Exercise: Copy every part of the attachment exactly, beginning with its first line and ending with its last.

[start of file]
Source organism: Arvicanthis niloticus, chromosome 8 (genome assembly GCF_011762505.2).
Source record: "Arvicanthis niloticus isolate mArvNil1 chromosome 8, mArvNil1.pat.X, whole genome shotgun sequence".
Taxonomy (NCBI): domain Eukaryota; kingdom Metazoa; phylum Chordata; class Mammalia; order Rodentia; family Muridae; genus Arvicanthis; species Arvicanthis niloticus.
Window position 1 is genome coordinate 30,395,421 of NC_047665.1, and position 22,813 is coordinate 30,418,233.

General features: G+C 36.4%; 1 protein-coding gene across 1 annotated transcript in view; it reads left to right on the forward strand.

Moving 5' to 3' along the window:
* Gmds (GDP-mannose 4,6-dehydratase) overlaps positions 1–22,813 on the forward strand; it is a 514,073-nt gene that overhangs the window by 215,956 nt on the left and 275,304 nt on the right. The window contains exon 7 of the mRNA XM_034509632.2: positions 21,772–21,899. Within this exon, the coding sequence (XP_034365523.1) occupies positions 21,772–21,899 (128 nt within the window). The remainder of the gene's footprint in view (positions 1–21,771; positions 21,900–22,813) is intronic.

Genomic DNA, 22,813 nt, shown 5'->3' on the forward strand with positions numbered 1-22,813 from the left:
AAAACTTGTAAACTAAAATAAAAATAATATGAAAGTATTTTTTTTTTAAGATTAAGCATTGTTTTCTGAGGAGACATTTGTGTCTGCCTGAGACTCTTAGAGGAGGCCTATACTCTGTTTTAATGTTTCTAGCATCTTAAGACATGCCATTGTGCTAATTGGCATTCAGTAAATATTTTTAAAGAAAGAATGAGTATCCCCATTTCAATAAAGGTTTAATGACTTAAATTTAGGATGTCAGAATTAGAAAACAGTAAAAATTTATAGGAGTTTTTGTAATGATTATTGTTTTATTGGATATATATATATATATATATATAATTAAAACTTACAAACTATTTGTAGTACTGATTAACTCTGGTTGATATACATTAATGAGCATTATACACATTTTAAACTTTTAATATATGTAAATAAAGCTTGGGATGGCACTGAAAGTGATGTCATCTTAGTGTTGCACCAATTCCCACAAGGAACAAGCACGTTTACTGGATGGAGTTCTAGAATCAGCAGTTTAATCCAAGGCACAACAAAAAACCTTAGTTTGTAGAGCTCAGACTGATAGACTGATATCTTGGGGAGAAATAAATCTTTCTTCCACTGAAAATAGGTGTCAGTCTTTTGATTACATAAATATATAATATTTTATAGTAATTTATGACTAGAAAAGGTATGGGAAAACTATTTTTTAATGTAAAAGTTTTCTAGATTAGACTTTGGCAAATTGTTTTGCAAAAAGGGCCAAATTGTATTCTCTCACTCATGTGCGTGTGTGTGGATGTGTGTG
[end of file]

Source organism: Arvicanthis niloticus, chromosome 8 (genome assembly GCF_011762505.2).
Source record: "Arvicanthis niloticus isolate mArvNil1 chromosome 8, mArvNil1.pat.X, whole genome shotgun sequence".
Taxonomy (NCBI): domain Eukaryota; kingdom Metazoa; phylum Chordata; class Mammalia; order Rodentia; family Muridae; genus Arvicanthis; species Arvicanthis niloticus.
Window position 1 is genome coordinate 30,395,421 of NC_047665.1, and position 22,813 is coordinate 30,418,233.

General features: G+C 36.4%; 1 protein-coding gene across 1 annotated transcript in view; it reads left to right on the forward strand.

Moving 5' to 3' along the window:
* Gmds (GDP-mannose 4,6-dehydratase) overlaps positions 1–22,813 on the forward strand; it is a 514,073-nt gene that overhangs the window by 215,956 nt on the left and 275,304 nt on the right. The window contains exon 7 of the mRNA XM_034509632.2: positions 21,772–21,899. Within this exon, the coding sequence (XP_034365523.1) occupies positions 21,772–21,899 (128 nt within the window). The remainder of the gene's footprint in view (positions 1–21,771; positions 21,900–22,813) is intronic.

Genomic DNA, 22,813 nt, shown 5'->3' on the forward strand with positions numbered 1-22,813 from the left:
AAAACTTGTAAACTAAAATAAAAATAATATGAAAGTATTTTTTTTTTAAGATTAAGCATTGTTTTCTGAGGAGACATTTGTGTCTGCCTGAGACTCTTAGAGGAGGCCTATACTCTGTTTTAATGTTTCTAGCATCTTAAGACATGCCATTGTGCTAATTGGCATTCAGTAAATATTTTTAAAGAAAGAATGAGTATCCCCATTTCAATAAAGGTTTAATGACTTAAATTTAGGATGTCAGAATTAGAAAACAGTAAAAATTTATAGGAGTTTTTGTAATGATTATTGTTTTATTGGATATATATATATATATATATATAATTAAAACTTACAAACTATTTGTAGTACTGATTAACTCTGGTTGATATACATTAATGAGCATTATACACATTTTAAACTTTTAATATATGTAAATAAAGCTTGGGATGGCACTGAAAGTGATGTCATCTTAGTGTTGCACCAATTCCCACAAGGAACAAGCACGTTTACTGGATGGAGTTCTAGAATCAGCAGTTTAATCCAAGGCACAACAAAAAACCTTAGTTTGTAGAGCTCAGACTGATAGACTGATATCTTGGGGAGAAATAAATCTTTCTTCCACTGAAAATAGGTGTCAGTCTTTTGATTACATAAATATATAATATTTTATAGTAATTTATGACTAGAAAAGGTATGGGAAAACTATTTTTTAATGTAAAAGTTTTCTAGATTAGACTTTGGCAAATTGTTTTGCAAAAAGGGCCAAATTGTATTCTCTCACTCATGTGCGTGTGTGTGGATGTGTGTG